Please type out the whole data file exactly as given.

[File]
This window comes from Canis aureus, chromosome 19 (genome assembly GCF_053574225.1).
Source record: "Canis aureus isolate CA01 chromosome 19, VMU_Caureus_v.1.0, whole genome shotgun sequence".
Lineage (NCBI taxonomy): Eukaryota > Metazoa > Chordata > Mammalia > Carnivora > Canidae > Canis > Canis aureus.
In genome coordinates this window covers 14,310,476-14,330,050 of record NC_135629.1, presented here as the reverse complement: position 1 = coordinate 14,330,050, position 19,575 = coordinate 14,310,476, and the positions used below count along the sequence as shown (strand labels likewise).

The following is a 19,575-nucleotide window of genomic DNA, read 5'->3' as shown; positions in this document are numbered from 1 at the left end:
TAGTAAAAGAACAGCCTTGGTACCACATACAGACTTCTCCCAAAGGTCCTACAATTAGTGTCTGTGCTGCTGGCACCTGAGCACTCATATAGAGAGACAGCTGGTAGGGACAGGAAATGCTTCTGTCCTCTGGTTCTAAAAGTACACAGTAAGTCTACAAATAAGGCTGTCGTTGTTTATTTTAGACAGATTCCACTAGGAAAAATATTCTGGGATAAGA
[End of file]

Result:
This window comes from Canis aureus, chromosome 19 (genome assembly GCF_053574225.1).
Source record: "Canis aureus isolate CA01 chromosome 19, VMU_Caureus_v.1.0, whole genome shotgun sequence".
Lineage (NCBI taxonomy): Eukaryota > Metazoa > Chordata > Mammalia > Carnivora > Canidae > Canis > Canis aureus.
In genome coordinates this window covers 14,310,476-14,330,050 of record NC_135629.1, presented here as the reverse complement: position 1 = coordinate 14,330,050, position 19,575 = coordinate 14,310,476, and the positions used below count along the sequence as shown (strand labels likewise).

The following is a 19,575-nucleotide window of genomic DNA, read 5'->3' as shown; positions in this document are numbered from 1 at the left end:
TAGTAAAAGAACAGCCTTGGTACCACATACAGACTTCTCCCAAAGGTCCTACAATTAGTGTCTGTGCTGCTGGCACCTGAGCACTCATATAGAGAGACAGCTGGTAGGGACAGGAAATGCTTCTGTCCTCTGGTTCTAAAAGTACACAGTAAGTCTACAAATAAGGCTGTCGTTGTTTATTTTAGACAGATTCCACTAGGAAAAATATTCTGGGATAAGA